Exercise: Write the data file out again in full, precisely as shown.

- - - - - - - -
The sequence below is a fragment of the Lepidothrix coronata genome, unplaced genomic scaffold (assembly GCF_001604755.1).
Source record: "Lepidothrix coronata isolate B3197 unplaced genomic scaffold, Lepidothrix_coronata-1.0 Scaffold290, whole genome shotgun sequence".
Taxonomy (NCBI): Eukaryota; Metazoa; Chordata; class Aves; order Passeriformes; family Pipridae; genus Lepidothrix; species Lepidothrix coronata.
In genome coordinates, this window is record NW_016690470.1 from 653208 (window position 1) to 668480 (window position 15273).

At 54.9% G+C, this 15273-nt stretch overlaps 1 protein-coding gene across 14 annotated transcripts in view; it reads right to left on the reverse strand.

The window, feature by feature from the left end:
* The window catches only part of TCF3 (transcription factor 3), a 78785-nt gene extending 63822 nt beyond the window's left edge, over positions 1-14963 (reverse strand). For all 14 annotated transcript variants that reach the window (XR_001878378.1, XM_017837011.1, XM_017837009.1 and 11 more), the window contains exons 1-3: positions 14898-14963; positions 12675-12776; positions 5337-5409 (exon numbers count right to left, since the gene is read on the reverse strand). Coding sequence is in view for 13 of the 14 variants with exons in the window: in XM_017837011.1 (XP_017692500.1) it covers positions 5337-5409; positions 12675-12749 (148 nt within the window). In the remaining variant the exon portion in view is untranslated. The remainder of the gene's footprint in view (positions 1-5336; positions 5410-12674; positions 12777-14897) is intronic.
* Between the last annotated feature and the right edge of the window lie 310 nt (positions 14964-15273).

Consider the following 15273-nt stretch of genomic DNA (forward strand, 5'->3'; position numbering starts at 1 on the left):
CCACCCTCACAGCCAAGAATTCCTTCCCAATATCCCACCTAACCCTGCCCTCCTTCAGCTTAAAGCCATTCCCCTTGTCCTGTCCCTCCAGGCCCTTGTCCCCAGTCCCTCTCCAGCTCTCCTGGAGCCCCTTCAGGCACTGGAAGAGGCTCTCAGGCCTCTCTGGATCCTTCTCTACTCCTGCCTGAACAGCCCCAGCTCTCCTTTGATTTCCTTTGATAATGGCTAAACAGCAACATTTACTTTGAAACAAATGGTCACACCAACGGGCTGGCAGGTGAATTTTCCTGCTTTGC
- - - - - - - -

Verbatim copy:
The sequence below is a fragment of the Lepidothrix coronata genome, unplaced genomic scaffold (assembly GCF_001604755.1).
Source record: "Lepidothrix coronata isolate B3197 unplaced genomic scaffold, Lepidothrix_coronata-1.0 Scaffold290, whole genome shotgun sequence".
Taxonomy (NCBI): Eukaryota; Metazoa; Chordata; class Aves; order Passeriformes; family Pipridae; genus Lepidothrix; species Lepidothrix coronata.
In genome coordinates, this window is record NW_016690470.1 from 653208 (window position 1) to 668480 (window position 15273).

At 54.9% G+C, this 15273-nt stretch overlaps 1 protein-coding gene across 14 annotated transcripts in view; it reads right to left on the reverse strand.

The window, feature by feature from the left end:
* The window catches only part of TCF3 (transcription factor 3), a 78785-nt gene extending 63822 nt beyond the window's left edge, over positions 1-14963 (reverse strand). For all 14 annotated transcript variants that reach the window (XR_001878378.1, XM_017837011.1, XM_017837009.1 and 11 more), the window contains exons 1-3: positions 14898-14963; positions 12675-12776; positions 5337-5409 (exon numbers count right to left, since the gene is read on the reverse strand). Coding sequence is in view for 13 of the 14 variants with exons in the window: in XM_017837011.1 (XP_017692500.1) it covers positions 5337-5409; positions 12675-12749 (148 nt within the window). In the remaining variant the exon portion in view is untranslated. The remainder of the gene's footprint in view (positions 1-5336; positions 5410-12674; positions 12777-14897) is intronic.
* Between the last annotated feature and the right edge of the window lie 310 nt (positions 14964-15273).

Consider the following 15273-nt stretch of genomic DNA (forward strand, 5'->3'; position numbering starts at 1 on the left):
CCACCCTCACAGCCAAGAATTCCTTCCCAATATCCCACCTAACCCTGCCCTCCTTCAGCTTAAAGCCATTCCCCTTGTCCTGTCCCTCCAGGCCCTTGTCCCCAGTCCCTCTCCAGCTCTCCTGGAGCCCCTTCAGGCACTGGAAGAGGCTCTCAGGCCTCTCTGGATCCTTCTCTACTCCTGCCTGAACAGCCCCAGCTCTCCTTTGATTTCCTTTGATAATGGCTAAACAGCAACATTTACTTTGAAACAAATGGTCACACCAACGGGCTGGCAGGTGAATTTTCCTGCTTTGC